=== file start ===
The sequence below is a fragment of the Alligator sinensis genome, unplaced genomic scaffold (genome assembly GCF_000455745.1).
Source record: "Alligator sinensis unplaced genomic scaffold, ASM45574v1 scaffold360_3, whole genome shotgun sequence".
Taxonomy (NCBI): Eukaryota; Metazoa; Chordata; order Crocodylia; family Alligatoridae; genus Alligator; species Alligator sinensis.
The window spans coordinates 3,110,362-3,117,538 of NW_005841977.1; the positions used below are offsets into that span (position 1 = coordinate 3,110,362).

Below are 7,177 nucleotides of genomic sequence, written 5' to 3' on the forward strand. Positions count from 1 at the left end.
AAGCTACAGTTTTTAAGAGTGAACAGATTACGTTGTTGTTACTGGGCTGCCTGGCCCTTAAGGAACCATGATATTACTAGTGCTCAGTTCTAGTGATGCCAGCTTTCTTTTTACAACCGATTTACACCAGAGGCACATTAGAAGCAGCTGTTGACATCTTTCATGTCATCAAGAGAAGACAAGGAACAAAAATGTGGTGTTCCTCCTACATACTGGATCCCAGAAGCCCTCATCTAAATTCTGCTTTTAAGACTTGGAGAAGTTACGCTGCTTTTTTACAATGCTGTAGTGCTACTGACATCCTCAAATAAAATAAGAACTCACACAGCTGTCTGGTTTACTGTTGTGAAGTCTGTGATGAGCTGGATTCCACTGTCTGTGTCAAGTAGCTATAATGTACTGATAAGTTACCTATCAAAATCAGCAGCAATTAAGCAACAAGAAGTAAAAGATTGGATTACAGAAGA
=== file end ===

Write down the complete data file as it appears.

The sequence below is a fragment of the Alligator sinensis genome, unplaced genomic scaffold (genome assembly GCF_000455745.1).
Source record: "Alligator sinensis unplaced genomic scaffold, ASM45574v1 scaffold360_3, whole genome shotgun sequence".
Taxonomy (NCBI): Eukaryota; Metazoa; Chordata; order Crocodylia; family Alligatoridae; genus Alligator; species Alligator sinensis.
The window spans coordinates 3,110,362-3,117,538 of NW_005841977.1; the positions used below are offsets into that span (position 1 = coordinate 3,110,362).

Below are 7,177 nucleotides of genomic sequence, written 5' to 3' on the forward strand. Positions count from 1 at the left end.
AAGCTACAGTTTTTAAGAGTGAACAGATTACGTTGTTGTTACTGGGCTGCCTGGCCCTTAAGGAACCATGATATTACTAGTGCTCAGTTCTAGTGATGCCAGCTTTCTTTTTACAACCGATTTACACCAGAGGCACATTAGAAGCAGCTGTTGACATCTTTCATGTCATCAAGAGAAGACAAGGAACAAAAATGTGGTGTTCCTCCTACATACTGGATCCCAGAAGCCCTCATCTAAATTCTGCTTTTAAGACTTGGAGAAGTTACGCTGCTTTTTTACAATGCTGTAGTGCTACTGACATCCTCAAATAAAATAAGAACTCACACAGCTGTCTGGTTTACTGTTGTGAAGTCTGTGATGAGCTGGATTCCACTGTCTGTGTCAAGTAGCTATAATGTACTGATAAGTTACCTATCAAAATCAGCAGCAATTAAGCAACAAGAAGTAAAAGATTGGATTACAGAAGA